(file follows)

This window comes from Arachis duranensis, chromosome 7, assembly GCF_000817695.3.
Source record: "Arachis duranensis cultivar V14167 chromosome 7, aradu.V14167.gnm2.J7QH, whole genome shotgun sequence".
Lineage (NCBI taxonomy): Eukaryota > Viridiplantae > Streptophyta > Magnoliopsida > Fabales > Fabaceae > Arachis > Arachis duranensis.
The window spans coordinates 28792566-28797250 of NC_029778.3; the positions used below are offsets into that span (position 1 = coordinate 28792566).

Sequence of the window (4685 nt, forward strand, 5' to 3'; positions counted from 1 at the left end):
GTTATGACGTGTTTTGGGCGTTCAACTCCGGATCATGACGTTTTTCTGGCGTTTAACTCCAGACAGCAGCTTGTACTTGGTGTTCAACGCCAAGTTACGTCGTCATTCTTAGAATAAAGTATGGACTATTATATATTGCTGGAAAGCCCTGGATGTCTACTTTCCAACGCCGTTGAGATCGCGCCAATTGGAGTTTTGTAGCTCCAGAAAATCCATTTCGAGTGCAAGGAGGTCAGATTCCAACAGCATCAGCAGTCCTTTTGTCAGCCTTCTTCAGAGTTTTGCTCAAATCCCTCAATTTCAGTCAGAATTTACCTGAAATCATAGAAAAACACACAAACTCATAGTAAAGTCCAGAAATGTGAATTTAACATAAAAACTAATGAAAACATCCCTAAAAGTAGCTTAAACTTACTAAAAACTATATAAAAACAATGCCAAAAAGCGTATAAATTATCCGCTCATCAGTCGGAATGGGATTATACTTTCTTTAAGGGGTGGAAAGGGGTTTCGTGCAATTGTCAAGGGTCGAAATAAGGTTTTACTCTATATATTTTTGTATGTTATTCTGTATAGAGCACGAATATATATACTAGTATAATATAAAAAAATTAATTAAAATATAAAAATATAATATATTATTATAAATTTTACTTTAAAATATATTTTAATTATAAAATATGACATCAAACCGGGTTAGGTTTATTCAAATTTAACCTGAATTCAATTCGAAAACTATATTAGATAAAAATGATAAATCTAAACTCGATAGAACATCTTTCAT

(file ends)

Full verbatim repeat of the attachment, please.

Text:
This window comes from Arachis duranensis, chromosome 7, assembly GCF_000817695.3.
Source record: "Arachis duranensis cultivar V14167 chromosome 7, aradu.V14167.gnm2.J7QH, whole genome shotgun sequence".
Lineage (NCBI taxonomy): Eukaryota > Viridiplantae > Streptophyta > Magnoliopsida > Fabales > Fabaceae > Arachis > Arachis duranensis.
The window spans coordinates 28792566-28797250 of NC_029778.3; the positions used below are offsets into that span (position 1 = coordinate 28792566).

Sequence of the window (4685 nt, forward strand, 5' to 3'; positions counted from 1 at the left end):
GTTATGACGTGTTTTGGGCGTTCAACTCCGGATCATGACGTTTTTCTGGCGTTTAACTCCAGACAGCAGCTTGTACTTGGTGTTCAACGCCAAGTTACGTCGTCATTCTTAGAATAAAGTATGGACTATTATATATTGCTGGAAAGCCCTGGATGTCTACTTTCCAACGCCGTTGAGATCGCGCCAATTGGAGTTTTGTAGCTCCAGAAAATCCATTTCGAGTGCAAGGAGGTCAGATTCCAACAGCATCAGCAGTCCTTTTGTCAGCCTTCTTCAGAGTTTTGCTCAAATCCCTCAATTTCAGTCAGAATTTACCTGAAATCATAGAAAAACACACAAACTCATAGTAAAGTCCAGAAATGTGAATTTAACATAAAAACTAATGAAAACATCCCTAAAAGTAGCTTAAACTTACTAAAAACTATATAAAAACAATGCCAAAAAGCGTATAAATTATCCGCTCATCAGTCGGAATGGGATTATACTTTCTTTAAGGGGTGGAAAGGGGTTTCGTGCAATTGTCAAGGGTCGAAATAAGGTTTTACTCTATATATTTTTGTATGTTATTCTGTATAGAGCACGAATATATATACTAGTATAATATAAAAAAATTAATTAAAATATAAAAATATAATATATTATTATAAATTTTACTTTAAAATATATTTTAATTATAAAATATGACATCAAACCGGGTTAGGTTTATTCAAATTTAACCTGAATTCAATTCGAAAACTATATTAGATAAAAATGATAAATCTAAACTCGATAGAACATCTTTCAT